Robbing Hoods by Jeanne Hambleton ©

“They” have found new ways to rob you.

This week I had a message from two friends traveling by car in the south of France near the borders of Spain. My friends were with another couple and everyone was enjoying the scenery. The driver notices a motorcyclist in his rear mirror and wondered why he did not over take them.

Suddenly something was wrong with the car – it was a flat tyre. Pulling off the road the men got out to see what the problem was and the two women decided it was time to stretch their legs.

Without warning the motorcyclists was along side the open car doors and snatched the bags on the back seat. You have guessed it complete with return tickets, passport, money, and credit cards. With a sick car they were unable to give chase and lost “everything”.

The ending was not happy but the friends who lived in France loaned them money to get home, the Embassy provided ID passes in place of passports, and they rang home for their daughter to cancel the cheque book, credit cards and anything else they could remember.

I guess the moral of this story is leave your passport, return tickets and spare money locked in a safe or at the hotel.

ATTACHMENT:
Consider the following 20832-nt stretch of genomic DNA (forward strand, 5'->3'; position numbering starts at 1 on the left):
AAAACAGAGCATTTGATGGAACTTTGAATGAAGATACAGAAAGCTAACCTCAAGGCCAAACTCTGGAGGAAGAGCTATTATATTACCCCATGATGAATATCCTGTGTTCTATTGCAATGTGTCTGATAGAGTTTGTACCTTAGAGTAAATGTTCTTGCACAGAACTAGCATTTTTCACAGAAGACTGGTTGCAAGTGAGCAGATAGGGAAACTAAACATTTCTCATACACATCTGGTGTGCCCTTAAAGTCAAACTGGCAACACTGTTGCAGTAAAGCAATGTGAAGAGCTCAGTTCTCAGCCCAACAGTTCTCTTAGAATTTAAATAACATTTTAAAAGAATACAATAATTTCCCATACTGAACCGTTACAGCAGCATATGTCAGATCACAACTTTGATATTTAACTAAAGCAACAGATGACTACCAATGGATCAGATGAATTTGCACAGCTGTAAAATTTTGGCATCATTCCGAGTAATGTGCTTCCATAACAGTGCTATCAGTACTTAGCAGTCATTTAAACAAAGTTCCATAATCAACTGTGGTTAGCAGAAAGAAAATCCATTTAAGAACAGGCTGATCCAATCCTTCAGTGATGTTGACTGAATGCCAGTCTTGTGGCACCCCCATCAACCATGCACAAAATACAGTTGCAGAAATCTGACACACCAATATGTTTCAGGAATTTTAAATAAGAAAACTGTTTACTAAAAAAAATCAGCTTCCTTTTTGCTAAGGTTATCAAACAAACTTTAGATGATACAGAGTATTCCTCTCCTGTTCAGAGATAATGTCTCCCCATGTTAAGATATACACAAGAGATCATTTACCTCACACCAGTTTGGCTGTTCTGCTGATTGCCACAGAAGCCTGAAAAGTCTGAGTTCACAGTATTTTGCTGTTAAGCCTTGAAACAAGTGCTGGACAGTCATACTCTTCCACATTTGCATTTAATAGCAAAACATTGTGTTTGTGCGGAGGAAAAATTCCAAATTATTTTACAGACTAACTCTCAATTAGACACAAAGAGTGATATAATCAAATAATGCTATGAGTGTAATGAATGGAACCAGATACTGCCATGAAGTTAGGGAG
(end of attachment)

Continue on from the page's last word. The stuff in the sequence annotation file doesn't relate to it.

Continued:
Just a few days before this story reached me a friend sent the following information to me.

I was staggered when I read it and realized I had done exactly the same thing – and been lucky. But do not let it happen to you.

This is a new one. Some people really stay busy trying to cheat us, don’t they?

A friend went to the local gym and placed his belongings in the locker. After the workout and a shower, he came out, saw the locker open, and thought to himself, “Funny, I thought I locked the locker. Hmm.”

He dressed and just flipped through the wallet to make sure all was in order. Everything looked okay – all cards were in place. A few weeks later his credit card bill came – a whooping bill of $14,000! He called the credit card company and started yelling at them, saying that he did not make the transactions. Customer care personnel verified that there was no mistake in the system and asked if his card had been stolen.